Steps came flying down the long hall, a hand tried the lock, then beat
impetuously upon the door, and a low voice whispered with shrill
importunity, "Let me in! Oh, let me in!"
Manuel obeyed the urgent summons, and Mrs. Redmond, half dressed, with
streaming hair and terror-stricken face, fled into Pauline’s arms,
crying incoherently, "Save me! Keep me! I never can go back to him; he
said I was a burden and a curse, and wished I never had been born!"
"What has happened, Babie? We are your friends. Tell us, and let us
comfort and protect you if we can."
But for a time speech was impossible, and the poor girl wept with a
despairing vehemence sad to see, till their gentle efforts soothed her;
and, sitting by Pauline, she told her trouble, looking oftenest at
Manuel, who stood before them, as if sure of redress from him.
"When I left here an hour or more ago I found my rooms still empty, and,
though I had not seen my husband since morning, I knew he would be
displeased to find me waiting, so I cried myself to sleep and dreamed of
the happy time when he was kind, till the sound of voices woke me. I
heard Gilbert say, ‘Babie is with your wife, her maid tells me;
therefore we are alone here. What is this mysterious affair, Laroche?’
That tempted me to listen, and then, Manuel, I learned all the shame and
misery you so generously tried to spare me. How can I ever repay you,
ever love and honor you enough for such care of one so helpless and
forlorn as I?"
"I am repaid already. Let that pass, and tell what brings you here with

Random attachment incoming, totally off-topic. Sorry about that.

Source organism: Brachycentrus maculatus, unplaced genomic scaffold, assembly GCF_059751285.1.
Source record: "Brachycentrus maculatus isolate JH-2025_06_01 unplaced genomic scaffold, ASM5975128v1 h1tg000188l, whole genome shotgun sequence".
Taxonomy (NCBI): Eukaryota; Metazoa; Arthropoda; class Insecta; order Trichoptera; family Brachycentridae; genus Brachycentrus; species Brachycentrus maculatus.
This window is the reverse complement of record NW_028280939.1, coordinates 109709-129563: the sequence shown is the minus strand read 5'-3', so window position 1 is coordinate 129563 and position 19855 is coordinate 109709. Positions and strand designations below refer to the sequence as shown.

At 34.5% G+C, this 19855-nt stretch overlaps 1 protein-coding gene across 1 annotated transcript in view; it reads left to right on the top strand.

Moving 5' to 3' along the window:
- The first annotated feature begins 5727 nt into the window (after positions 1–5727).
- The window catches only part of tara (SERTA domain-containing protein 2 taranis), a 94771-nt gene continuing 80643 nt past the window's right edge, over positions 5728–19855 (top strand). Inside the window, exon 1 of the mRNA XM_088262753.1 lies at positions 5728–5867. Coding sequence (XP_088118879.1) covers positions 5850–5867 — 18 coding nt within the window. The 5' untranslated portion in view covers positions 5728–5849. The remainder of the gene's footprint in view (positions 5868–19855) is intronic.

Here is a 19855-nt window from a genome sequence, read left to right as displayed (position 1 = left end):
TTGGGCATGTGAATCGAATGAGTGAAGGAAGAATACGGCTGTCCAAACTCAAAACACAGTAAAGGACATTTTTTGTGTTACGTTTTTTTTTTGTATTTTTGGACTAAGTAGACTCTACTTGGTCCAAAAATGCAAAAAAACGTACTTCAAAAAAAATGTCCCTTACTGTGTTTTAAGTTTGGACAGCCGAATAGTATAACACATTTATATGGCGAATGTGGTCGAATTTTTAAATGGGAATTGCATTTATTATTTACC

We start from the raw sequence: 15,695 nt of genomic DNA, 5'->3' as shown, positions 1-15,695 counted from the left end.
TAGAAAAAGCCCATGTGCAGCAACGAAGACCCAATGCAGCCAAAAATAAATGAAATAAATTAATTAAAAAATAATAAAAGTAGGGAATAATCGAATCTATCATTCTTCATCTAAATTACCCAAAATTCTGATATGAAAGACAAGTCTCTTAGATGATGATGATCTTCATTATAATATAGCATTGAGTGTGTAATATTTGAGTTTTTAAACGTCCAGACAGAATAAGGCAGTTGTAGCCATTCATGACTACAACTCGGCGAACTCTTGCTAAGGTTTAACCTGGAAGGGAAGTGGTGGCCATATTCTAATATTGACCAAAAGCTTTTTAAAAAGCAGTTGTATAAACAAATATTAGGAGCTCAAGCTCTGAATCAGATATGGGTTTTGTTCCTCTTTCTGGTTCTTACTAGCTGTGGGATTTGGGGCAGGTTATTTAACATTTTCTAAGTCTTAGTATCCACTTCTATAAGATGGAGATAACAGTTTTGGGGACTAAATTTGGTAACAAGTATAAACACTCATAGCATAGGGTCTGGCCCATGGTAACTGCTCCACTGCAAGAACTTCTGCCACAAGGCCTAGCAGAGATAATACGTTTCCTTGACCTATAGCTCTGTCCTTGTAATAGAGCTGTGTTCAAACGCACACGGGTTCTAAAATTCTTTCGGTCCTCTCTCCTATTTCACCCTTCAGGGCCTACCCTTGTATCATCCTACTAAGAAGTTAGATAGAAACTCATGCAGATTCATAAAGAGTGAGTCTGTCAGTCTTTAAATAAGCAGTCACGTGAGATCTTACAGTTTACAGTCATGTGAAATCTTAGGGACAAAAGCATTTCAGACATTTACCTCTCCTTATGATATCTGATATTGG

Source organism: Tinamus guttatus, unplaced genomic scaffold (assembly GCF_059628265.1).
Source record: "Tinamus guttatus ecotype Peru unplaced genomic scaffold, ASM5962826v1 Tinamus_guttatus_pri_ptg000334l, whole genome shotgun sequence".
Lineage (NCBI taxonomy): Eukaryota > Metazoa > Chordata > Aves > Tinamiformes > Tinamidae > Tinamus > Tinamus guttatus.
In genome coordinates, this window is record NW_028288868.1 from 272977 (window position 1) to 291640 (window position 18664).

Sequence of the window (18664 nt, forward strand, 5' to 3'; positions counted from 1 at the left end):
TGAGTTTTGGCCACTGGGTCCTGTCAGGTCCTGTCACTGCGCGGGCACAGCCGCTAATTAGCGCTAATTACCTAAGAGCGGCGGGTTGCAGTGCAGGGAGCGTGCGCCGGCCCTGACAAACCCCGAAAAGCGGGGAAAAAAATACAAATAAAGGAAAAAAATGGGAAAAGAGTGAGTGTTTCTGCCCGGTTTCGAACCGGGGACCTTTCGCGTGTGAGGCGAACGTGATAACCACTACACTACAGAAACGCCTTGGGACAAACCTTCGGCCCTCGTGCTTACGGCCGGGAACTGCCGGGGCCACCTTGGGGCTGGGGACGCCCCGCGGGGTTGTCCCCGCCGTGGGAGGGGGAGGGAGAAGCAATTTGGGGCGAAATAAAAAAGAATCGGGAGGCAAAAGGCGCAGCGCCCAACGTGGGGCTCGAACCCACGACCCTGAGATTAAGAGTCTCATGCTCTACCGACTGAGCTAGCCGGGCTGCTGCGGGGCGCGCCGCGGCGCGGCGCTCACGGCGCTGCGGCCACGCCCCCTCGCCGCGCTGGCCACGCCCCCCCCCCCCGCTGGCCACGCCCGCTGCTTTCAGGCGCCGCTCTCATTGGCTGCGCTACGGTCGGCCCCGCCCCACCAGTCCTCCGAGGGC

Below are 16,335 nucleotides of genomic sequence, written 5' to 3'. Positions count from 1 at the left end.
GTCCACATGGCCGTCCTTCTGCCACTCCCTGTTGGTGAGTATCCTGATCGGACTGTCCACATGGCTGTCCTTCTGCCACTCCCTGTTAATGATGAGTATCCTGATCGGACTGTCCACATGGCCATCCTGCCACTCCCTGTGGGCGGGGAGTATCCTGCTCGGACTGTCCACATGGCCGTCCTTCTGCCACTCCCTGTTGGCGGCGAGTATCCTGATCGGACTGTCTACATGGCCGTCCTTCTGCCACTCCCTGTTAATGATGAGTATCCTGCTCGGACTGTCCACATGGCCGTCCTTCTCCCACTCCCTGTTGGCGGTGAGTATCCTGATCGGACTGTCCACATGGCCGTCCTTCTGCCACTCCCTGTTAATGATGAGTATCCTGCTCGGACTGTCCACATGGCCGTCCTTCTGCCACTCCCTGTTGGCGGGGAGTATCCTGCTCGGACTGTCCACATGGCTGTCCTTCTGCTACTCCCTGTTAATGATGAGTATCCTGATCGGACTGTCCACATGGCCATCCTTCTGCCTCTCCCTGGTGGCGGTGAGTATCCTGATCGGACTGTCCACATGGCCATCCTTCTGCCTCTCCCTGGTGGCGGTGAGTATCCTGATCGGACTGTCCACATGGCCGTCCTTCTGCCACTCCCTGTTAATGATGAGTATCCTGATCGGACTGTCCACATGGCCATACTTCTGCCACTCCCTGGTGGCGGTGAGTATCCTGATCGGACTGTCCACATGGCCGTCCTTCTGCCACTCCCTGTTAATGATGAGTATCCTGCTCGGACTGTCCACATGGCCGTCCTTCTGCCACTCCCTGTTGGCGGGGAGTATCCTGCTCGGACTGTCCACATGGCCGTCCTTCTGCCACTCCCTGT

such an air of fright and fear?"
"When you were gone he came straight to the inner room in search of
something, saw me, and knew I must have heard all he had concealed from
me so carefully. If you have ever seen him when that fierce temper of
his grows ungovernable, you can guess what I endured. He said such cruel
things I could not bear it, and cried out that I would come to you, for
I was quite wild with terror, grief, and shame, that seemed like oil to
fire. He swore I should not, and oh, Pauline, he struck me! See, if I do
not tell the living truth!"
Trembling with excitement, Mrs. Redmond pushed back the wide sleeve of
her wrapper and showed the red outline of a heavy hand. Manuel set his
teeth and stamped his foot into the carpet with an indignant exclamation
and the brief question, "Then you left him, Babie?"
"Yes, although he locked me in my room, saying the law gave him the
right to teach obedience. I flung on these clothes, crept noiselessly
along the balcony till the hall window let me in, and then I ran to you.
He will come for me. Can he take me away? Must I go back to suffer any
In the very act of uttering the words, Mrs. Redmond clung to Manuel with
a cry of fear, for on the threshold stood her husband. A comprehensive
glance seemed to stimulate his wrath and lend the hardihood wherewith to
confront the three, saying sternly as he beckoned, "Babie, I am waiting
She did not speak, but still clung to Manuel as if he were her only
hope. A glance from Pauline checked the fiery words trembling on his
lips, and he too stood silent while she answered with a calmness that
"Your wife has chosen us her guardians, and I think you will scarcely
venture to use force again with two such witnesses as these to prove
that you have forfeited your right to her obedience and justify the step
she has taken."
With one hand she uncovered the discolored arm, with the other held the
forgery before him. For a moment Gilbert stood daunted by these mute
accusations, but just then his ire burned hottest against Manuel; and
believing that he could deal a double blow by wounding Pauline through
her husband, he ignored her presence and, turning to the young man,
asked significantly, "Am I to understand that you refuse me my wife, and
prefer to abide by the consequences of such an act?"
Calmed by Pauline’s calmness, Manuel only drew the trembling creature
closer, and answered with his haughtiest mien, "I do; spare yourself the